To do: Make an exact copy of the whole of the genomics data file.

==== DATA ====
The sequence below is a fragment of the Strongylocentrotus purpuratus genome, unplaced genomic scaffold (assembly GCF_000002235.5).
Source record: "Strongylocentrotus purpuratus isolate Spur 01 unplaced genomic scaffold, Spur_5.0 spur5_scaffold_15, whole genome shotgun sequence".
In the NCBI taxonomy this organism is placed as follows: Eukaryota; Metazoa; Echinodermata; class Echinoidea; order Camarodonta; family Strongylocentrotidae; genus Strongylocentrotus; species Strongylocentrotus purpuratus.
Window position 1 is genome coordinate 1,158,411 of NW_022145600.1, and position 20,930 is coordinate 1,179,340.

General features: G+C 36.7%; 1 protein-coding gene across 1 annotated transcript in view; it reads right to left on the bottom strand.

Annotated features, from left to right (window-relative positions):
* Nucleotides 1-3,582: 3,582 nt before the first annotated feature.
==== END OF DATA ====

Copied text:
The sequence below is a fragment of the Strongylocentrotus purpuratus genome, unplaced genomic scaffold (assembly GCF_000002235.5).
Source record: "Strongylocentrotus purpuratus isolate Spur 01 unplaced genomic scaffold, Spur_5.0 spur5_scaffold_15, whole genome shotgun sequence".
In the NCBI taxonomy this organism is placed as follows: Eukaryota; Metazoa; Echinodermata; class Echinoidea; order Camarodonta; family Strongylocentrotidae; genus Strongylocentrotus; species Strongylocentrotus purpuratus.
Window position 1 is genome coordinate 1,158,411 of NW_022145600.1, and position 20,930 is coordinate 1,179,340.

General features: G+C 36.7%; 1 protein-coding gene across 1 annotated transcript in view; it reads right to left on the bottom strand.

Annotated features, from left to right (window-relative positions):
* Nucleotides 1-3,582: 3,582 nt before the first annotated feature.